November 12, 2021

20 Tampa Bay Filipino restaurants and eateries everyone should try at least once

Filipino American History month was in October, but we’d like to highlight businesses throughout Tampa Bay that specialize in Filipino cuisine whether they’re brick and mortar restaurants, food trucks, pop-ups or at-home caterers.

Food is an integral part of the Filipino experience—whether a 23-hour flight separates you from your motherland or not—and these 20 Filipino businesses bring a taste of home to the Tampa Bay area.—Kyla Fields

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Abuhan sa America
1258 Highland Ave. S, Clearwater
Abuhan sa America literally just opened, and is already setting itself apart from other restaurants in the area with a Cebu-inspired menu that highlights cuisines from southern regions of the Philippines. Fried milkfish, sinigang—a popular sour stew—and the infamous dinuguan all occupy this menu—to be served alongside steaming piles of white rice, of course.
Photo via Adobe

Abuhan sa America

1258 Highland Ave. S, Clearwater
Abuhan sa America literally just opened, and is already setting itself apart from other restaurants in the area with a Cebu-inspired menu that highlights cuisines from southern regions of the Philippines. Fried milkfish, sinigang—a popular sour stew—and the infamous dinuguan all occupy this menu—to be served alongside steaming piles of white rice, of course.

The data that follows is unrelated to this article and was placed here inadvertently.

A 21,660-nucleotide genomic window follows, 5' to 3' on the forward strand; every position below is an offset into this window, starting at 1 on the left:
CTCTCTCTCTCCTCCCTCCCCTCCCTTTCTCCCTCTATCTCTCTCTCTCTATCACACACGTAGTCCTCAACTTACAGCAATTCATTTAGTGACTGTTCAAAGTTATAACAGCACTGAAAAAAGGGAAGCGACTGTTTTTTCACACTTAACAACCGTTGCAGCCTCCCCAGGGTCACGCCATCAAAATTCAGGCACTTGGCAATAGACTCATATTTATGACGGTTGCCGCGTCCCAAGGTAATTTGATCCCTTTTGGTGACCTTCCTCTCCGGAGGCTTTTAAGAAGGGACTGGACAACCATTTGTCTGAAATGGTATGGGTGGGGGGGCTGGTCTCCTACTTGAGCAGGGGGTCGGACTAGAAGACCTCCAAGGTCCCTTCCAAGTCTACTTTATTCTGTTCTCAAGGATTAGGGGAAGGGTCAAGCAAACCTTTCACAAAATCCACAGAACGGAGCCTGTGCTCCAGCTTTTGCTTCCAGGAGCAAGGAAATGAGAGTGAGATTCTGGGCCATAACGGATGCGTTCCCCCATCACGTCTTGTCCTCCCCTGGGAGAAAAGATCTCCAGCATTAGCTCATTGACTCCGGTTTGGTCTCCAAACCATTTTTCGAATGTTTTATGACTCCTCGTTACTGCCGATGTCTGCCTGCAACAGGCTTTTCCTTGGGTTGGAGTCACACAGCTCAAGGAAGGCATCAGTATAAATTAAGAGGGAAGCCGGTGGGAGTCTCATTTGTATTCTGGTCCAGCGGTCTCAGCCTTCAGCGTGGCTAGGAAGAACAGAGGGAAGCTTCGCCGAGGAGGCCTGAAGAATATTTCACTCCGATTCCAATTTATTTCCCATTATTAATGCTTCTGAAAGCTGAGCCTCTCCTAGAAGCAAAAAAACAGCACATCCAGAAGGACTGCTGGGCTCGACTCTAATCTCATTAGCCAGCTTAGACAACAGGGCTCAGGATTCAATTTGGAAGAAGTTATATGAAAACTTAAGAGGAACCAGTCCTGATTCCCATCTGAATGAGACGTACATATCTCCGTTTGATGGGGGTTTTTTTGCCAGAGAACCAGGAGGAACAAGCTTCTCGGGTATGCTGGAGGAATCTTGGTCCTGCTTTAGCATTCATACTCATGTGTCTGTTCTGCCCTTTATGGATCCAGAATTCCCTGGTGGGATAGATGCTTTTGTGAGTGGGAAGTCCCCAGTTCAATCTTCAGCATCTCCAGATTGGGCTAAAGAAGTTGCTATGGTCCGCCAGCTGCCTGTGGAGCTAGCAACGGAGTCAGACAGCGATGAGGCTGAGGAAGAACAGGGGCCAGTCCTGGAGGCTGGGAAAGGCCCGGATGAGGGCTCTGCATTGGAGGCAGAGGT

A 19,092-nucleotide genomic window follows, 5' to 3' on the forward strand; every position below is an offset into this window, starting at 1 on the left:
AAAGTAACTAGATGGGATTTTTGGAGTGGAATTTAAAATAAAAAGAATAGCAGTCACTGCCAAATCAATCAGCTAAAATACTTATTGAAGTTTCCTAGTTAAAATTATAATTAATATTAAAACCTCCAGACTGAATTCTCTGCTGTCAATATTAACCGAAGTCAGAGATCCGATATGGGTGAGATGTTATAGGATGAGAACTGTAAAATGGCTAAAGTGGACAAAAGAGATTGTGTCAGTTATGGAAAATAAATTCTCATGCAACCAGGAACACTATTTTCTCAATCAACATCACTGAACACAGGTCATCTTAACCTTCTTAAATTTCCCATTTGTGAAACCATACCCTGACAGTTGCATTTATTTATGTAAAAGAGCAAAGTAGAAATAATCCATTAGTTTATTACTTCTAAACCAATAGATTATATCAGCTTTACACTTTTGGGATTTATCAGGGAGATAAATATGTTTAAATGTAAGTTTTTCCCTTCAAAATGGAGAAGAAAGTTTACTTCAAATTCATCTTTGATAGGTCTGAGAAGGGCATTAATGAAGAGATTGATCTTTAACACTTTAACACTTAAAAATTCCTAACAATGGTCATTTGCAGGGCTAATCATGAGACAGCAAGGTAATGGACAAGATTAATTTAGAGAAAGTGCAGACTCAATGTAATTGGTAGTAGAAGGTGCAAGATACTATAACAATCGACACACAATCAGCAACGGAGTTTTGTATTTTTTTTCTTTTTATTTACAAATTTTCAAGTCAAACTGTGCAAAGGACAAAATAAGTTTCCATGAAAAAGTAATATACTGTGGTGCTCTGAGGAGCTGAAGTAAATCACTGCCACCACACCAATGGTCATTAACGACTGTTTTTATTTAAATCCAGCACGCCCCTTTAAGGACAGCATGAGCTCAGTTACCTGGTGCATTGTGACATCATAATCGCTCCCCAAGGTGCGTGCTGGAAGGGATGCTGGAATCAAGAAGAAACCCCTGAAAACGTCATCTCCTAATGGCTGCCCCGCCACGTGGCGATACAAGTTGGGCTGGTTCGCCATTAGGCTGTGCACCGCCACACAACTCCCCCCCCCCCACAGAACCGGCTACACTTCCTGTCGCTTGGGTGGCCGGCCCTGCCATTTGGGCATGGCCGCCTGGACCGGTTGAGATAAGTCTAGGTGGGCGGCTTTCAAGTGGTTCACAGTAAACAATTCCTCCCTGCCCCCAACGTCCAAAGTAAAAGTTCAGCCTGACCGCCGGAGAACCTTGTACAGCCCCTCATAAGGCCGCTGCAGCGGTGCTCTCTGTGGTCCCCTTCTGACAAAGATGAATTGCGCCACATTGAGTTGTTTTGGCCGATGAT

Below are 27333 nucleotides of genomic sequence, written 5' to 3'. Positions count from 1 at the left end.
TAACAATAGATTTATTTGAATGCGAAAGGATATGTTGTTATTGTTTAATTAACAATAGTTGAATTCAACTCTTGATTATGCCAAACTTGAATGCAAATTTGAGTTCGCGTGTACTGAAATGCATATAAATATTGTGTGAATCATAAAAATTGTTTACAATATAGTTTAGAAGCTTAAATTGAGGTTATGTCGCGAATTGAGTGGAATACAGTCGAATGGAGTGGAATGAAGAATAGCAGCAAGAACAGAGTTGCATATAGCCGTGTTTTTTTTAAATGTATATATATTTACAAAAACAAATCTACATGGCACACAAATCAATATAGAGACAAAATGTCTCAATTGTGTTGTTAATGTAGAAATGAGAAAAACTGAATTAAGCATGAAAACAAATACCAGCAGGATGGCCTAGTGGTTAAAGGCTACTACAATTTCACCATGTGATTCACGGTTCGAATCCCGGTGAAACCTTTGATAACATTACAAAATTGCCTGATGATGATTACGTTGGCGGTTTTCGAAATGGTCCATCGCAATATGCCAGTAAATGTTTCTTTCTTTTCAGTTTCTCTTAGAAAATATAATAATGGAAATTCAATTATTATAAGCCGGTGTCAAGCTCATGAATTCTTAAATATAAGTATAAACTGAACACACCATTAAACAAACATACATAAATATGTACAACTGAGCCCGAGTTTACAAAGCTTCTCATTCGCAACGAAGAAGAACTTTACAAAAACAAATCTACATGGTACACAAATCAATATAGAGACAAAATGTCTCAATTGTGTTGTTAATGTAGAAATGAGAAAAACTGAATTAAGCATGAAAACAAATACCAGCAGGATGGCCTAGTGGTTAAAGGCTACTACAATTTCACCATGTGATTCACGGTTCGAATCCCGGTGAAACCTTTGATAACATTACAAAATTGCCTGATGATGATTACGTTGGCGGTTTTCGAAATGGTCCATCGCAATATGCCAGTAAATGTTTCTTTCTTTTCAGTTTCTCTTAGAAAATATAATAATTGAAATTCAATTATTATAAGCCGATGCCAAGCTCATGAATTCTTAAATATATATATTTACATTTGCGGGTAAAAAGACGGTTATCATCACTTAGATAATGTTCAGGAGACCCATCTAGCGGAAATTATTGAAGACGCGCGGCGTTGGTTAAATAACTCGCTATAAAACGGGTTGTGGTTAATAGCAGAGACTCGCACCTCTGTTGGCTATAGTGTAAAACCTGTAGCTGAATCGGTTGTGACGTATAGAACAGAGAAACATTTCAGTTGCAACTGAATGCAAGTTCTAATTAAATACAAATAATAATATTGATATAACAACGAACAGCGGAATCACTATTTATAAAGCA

Photo via Adobe
Pinoy
170 47th Ave. NE, St. Petersburg
This Filipino joint recently made the move from downtown St. Petersburg’s Baum Ave Market to farther north in Pinellas county. With cuisine inspired by the Pampanga region of the Philippines—located slightly north of Manila—Chef Raquel ‘Jingle’ Baluyut dishes out comforting classics like pork belly lechon kawali and pork lumpia, alongside playful takes on traditional flavors, like their fried chicken adobo balls served with a sweet chili sauce. 
Photo via pinoystpete/Facebook

Pinoy

170 47th Ave. NE, St. Petersburg
This Filipino joint recently made the move from downtown St. Petersburg’s Baum Ave Market to farther north in Pinellas county. With cuisine inspired by the Pampanga region of the Philippines—located slightly north of Manila—Chef Raquel ‘Jingle’ Baluyut dishes out comforting classics like pork belly lechon kawali and pork lumpia, alongside playful takes on traditional flavors, like their fried chicken adobo balls served with a sweet chili sauce.
Photo via pinoystpete/Facebook
Masarap Bowls food truck
Various locations throughout Tampa
Online Tampa foodie groups have been gushing about this new food truck since it opened this summer. Masarap serves all of the classic Filipino entrees, from sisig (sizzling pork cheek) to BBQ skewers, in a build-your-own-bowl style that lets you choose your base, protein, and sauces inspired by different regions of the country. It posts daily about where it’s parked, specialty dishes, or if the truck is sold out of something, so keep an eye on Facebook for updates.
Photo via masarapbowls/Facebook

Masarap Bowls food truck